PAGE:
I still prefer unpeated whisky to peated whisky, even though I have been caught admitting that peated whiskies have grown a lot on me during 2020. Must be all these online tastings, no? I really like how the Jamaican rum casks give The Smoky Ten some pizzazz, making it stand out a little from the others, but I am not sure how I feel about the ashy finish.
Benriach The Twelve – 46 %
Three-cask-matured for at least twelve years in sherry casks, bourbon barrels and port casks. Replacing the Benriach 12-year-old with a new flavour profile.
N: Once again I am getting the ripe, juicy orchard fruits on the nose. It is quickly followed by vanilla custard, banana cream pie, some chocolate and tobacco. There is also a bit of a wood influence on the nose, making it feel more mature in a weird way, more comforting?
P: I am getting lots of cherries on the palate – this is without a doubt the port cask, then some orange, vanilla, a slightly woody bitterness, maybe a little bit of liquorice, and caramelised brown sugar.
F: Medium finish with some tannins, cherries turning into stewed red fruits, and a sprinkle of salt.
Another mighty fine whisky from Benriach. It is delicious, comforting, warming. I find it a bit more interesting than the original ten, simply because this is more up my alley and if you held me at gunpoint (alley, gunpoint, see what I did there?) I would have to choose The Twelve. It is a perfect late summery, autumnal whisky.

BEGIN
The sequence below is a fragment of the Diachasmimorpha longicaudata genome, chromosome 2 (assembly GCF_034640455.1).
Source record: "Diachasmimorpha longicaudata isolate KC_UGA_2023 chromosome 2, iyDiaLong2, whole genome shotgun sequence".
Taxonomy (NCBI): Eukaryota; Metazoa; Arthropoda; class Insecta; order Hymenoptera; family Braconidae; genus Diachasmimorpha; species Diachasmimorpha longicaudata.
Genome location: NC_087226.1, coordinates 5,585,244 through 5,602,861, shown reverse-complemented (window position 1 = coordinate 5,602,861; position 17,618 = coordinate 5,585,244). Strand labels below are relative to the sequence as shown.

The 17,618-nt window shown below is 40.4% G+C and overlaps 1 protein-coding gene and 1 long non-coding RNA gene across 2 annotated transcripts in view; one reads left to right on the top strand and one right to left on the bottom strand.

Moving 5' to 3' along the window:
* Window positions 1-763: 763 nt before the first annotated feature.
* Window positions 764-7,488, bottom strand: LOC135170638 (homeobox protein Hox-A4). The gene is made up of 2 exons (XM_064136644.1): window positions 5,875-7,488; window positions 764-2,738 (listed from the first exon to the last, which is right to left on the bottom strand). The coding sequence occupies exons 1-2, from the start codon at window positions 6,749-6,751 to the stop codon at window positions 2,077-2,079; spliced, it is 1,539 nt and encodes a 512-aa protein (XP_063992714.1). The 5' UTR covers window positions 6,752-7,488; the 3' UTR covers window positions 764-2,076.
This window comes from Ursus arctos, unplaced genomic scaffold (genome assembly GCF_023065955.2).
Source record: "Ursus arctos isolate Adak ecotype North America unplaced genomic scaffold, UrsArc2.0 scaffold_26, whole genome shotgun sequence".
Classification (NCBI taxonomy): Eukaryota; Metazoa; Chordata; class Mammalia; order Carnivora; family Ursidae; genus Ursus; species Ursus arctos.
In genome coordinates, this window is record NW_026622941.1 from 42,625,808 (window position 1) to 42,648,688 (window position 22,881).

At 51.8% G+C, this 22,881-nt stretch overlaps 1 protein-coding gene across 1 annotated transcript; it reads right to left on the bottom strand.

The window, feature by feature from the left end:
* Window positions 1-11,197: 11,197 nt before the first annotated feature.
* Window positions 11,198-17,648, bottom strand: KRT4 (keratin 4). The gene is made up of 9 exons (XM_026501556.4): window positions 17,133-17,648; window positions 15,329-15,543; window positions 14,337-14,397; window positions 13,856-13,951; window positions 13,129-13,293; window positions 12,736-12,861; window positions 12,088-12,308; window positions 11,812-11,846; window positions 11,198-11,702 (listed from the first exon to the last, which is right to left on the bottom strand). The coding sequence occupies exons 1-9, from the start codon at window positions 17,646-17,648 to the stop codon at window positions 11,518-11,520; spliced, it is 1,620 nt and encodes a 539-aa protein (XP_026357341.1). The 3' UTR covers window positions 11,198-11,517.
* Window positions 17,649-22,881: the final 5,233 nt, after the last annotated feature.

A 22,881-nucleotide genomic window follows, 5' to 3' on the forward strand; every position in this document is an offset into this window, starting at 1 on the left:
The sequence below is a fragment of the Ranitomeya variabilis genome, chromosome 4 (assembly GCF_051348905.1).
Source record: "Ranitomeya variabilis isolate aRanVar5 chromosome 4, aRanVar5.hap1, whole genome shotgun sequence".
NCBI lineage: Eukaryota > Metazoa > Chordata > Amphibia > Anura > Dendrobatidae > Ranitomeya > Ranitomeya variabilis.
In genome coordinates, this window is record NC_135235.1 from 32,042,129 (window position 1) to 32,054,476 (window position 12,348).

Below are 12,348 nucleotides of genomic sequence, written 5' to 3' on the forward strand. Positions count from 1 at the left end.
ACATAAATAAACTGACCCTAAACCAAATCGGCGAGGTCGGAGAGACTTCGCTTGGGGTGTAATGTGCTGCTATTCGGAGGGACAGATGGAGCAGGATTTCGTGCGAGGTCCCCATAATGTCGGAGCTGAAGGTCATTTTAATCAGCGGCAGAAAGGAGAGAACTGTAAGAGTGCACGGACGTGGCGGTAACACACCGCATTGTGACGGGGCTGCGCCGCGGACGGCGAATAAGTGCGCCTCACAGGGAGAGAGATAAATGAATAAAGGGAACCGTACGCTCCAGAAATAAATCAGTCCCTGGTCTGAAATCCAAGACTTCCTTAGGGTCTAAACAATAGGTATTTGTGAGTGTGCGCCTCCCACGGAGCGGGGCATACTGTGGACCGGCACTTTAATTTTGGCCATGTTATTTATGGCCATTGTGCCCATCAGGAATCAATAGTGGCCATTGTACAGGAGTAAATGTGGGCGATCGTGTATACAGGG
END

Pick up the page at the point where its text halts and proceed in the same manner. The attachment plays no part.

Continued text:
Benriach The Smoky Twelve – 46 %
Made from a combination of unpeated and peated spirit, then three-cask-matured for at least twelve years in bourbon barrels, sherry casks and Marsala wine casks. Entirely new release.
N: Prominent oak notes are the first thing I am finding, then the same oil note I have mentioned a couple of times in this post already, some smoke, cherries, creamy vanilla custard, oranges, tobacco, leather and a hint of cured meat.
P: The oak notes follow through to the palate, followed by red fruits – cherries, in particular, a good amount of spice, some ash and smoke – once again a gentle kind of smoke, although with a little more oomph than I found in The Smoky Ten.
F: Medium finish with quite a bit of oak. Vanilla ice cream with a cherry on top, apricots, leather and some tannins leaving a dry feeling in my mouth.
I am tempted to describe The Smoky Twelve as a “grown-up whisky”, although I would not be able to explain what I mean. It is similar to its younger sister, but it hits a little harder when it comes to taste. The wood influence is quite prominent, giving it a slight bitterness and characteristic none of the others in the core range have.
Benriach Distillery was founded in 1898 by John Duff and closed down due to the ‘Pattison Crash’ in 1900, which became the downfall of many distilleries. The floor maltings remained in constant production, and in 1965 the distillery could start producing their own malt whisky again. They then started exploring peated distillation in 1972, using malted barley smoked with Highland peat, before releasing their first single malt in 1994 – which became the inspiration for the 10-year-old single malt available today.
Benriach was awarded Global Whisky Distiller of the year in 2015, is now owned by Brown Forman, and appointed Dr Rachel Barrie as their master blender in 2017.
Tasting notes and opinions about this release are strictly my own.